Melville Straus, a longtime champion of Guild Hall as its chairman and a distinguished and successful businessman, died after a long illness with brain cancer on Thursday in New York City. Mr. Straus, who was known as Mickey, was 75.
For many years, he and his wife, Leila, spent summers and weekends in a beautiful residence filled with local artists (great and unknown) set on Hook Pond in East Hampton. He joined Guild Hall's board in 1992 and became chairman three years later. The founder and chief programmer of the cultural center's Hamptons Institute, he led Guild Hall's $14 million capital campaign for the renovations of its building and grounds, which were completed in 2009. He retired last year.
"Since my first meeting with Mickey Straus 15 years ago, he was my best friend," Ruth Appelhof, Guild Hall's director, said on Monday. "He was mentor, sage, magician, pied piper and visionary. He made Guild Hall the vibrant institution it is today."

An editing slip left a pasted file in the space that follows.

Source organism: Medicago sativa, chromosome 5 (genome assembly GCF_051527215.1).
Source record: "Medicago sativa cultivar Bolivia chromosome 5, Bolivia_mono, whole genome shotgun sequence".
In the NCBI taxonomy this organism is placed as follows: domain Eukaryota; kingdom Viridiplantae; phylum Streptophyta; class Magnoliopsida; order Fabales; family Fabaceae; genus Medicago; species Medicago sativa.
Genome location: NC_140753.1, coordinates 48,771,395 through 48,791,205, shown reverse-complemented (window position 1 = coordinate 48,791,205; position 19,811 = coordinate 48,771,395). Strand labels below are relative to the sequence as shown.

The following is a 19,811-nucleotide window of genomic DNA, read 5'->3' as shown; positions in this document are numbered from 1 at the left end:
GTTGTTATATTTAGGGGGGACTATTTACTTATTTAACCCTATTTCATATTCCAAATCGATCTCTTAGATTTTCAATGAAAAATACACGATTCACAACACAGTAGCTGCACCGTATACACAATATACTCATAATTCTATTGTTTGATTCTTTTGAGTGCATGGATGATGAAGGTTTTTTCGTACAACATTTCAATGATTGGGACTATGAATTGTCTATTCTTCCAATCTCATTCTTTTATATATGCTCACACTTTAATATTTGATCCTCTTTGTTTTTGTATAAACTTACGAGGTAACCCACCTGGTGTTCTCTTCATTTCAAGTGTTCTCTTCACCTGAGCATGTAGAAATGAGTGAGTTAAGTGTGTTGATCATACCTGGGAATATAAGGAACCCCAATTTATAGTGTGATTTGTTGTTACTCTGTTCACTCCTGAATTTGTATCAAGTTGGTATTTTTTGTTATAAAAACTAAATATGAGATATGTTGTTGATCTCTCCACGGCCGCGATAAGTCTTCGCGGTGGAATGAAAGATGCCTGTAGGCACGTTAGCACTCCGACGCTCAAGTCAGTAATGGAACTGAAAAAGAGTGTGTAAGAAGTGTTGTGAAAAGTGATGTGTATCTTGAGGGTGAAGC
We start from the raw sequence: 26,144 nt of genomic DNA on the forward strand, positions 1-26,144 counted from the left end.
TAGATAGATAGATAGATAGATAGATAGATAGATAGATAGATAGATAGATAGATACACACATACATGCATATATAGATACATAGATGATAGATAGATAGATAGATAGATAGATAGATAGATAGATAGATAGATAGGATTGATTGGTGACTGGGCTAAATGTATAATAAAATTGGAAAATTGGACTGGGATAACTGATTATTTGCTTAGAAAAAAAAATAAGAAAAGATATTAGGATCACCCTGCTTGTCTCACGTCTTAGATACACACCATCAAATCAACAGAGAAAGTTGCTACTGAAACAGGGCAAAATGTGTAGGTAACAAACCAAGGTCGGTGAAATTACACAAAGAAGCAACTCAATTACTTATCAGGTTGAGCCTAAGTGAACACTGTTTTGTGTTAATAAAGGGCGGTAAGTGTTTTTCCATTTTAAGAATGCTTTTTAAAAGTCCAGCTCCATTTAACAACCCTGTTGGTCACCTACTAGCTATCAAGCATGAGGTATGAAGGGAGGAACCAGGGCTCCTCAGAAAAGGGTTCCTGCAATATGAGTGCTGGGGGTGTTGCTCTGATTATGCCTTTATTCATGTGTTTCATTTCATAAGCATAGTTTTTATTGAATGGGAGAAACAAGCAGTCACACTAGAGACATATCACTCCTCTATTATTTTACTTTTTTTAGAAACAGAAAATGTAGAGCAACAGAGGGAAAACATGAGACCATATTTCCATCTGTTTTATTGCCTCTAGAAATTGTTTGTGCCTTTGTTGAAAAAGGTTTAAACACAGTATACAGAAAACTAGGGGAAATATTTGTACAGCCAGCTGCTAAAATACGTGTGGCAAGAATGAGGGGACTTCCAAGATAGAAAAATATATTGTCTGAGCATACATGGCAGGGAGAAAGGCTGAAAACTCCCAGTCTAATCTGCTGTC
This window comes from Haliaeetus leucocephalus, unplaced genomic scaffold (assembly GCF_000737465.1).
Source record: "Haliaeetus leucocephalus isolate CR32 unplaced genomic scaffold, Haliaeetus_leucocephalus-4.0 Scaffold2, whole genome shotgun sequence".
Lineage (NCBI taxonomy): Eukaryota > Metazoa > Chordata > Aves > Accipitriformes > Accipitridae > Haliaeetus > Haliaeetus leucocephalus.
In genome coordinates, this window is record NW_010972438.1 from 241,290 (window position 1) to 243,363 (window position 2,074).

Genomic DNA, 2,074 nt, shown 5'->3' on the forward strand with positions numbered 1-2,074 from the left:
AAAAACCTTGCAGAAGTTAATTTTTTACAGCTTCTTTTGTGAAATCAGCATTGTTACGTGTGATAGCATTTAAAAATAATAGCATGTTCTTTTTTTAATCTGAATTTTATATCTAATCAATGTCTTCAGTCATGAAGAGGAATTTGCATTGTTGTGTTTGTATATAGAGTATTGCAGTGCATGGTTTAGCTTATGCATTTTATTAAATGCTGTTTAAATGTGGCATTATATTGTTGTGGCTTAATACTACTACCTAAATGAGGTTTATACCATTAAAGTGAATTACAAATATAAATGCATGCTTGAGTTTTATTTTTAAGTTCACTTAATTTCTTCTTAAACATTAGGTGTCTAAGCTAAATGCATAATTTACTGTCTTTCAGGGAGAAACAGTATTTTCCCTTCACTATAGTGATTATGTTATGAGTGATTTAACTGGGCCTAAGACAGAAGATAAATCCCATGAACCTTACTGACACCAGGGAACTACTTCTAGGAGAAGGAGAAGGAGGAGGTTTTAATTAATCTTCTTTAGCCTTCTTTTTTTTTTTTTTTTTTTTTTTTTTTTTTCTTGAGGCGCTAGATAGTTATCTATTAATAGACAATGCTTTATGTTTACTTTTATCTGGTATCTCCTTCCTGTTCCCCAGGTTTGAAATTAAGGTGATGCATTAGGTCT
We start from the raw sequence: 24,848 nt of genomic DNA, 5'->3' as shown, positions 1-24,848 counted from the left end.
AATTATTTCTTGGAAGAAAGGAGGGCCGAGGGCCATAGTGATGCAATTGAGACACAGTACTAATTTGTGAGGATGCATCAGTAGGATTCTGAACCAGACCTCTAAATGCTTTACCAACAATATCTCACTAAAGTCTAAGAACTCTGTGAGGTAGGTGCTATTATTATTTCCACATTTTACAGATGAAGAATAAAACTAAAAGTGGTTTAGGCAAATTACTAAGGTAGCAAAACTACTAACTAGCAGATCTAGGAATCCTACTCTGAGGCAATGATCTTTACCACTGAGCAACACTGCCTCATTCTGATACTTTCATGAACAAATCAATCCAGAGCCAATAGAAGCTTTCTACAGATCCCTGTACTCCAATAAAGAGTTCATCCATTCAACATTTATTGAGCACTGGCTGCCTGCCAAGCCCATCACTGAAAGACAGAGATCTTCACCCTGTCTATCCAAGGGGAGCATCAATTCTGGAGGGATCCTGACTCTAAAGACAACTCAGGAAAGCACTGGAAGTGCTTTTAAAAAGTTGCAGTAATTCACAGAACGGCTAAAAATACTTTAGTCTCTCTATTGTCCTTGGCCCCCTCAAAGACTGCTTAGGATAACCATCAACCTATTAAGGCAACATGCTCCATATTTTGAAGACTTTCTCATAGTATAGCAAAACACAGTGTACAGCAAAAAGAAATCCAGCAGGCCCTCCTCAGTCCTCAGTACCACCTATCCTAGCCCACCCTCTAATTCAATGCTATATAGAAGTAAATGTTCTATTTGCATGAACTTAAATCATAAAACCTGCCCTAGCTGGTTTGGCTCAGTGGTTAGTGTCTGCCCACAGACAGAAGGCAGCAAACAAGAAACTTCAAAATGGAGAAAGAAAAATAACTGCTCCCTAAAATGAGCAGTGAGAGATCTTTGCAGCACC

Barbara Jo Howard, the director of marketing and public relations, recalled his "joyful love of the arts, a kind and sincerely generous heart, and a genuine respect for all people. He was a very rare and special person."
After graduating from Dartmouth College and Harvard University, where he received an M.B.A. and was a Baker Scholar, he had a long career in the investment industry and since 1998 has been head of Straus Asset Management. In addition to Guild Hall, he has served as a board or committee member of many arts-related institutions. These include the American Ballet Theater, Museum of Modern Art, Independent Curators, Inc., and American Friends of the Royal Ballet School. He was also a member of the Dartmouth President's Leadership Council and of the Board of Visitors at the John Sloan Dickey Center. He served previously on the Board of Overseers of the Hopkins Center/Hood Museum at Dartmouth and the Dartmouth Alumni Council.
He leaves behind his wife, three children: Scott Straus of Madison, Wisc., Alexandra Straus of Los Angeles, and Ben of New York City, and two grandchildren. Two sisters, Margie Stein of San Diego and Mary Straus of Tucson, and a brother, John Straus of Denver, also survive him.
A private memorial service will be held on Thursday. A full obituary will appear in this week's Star.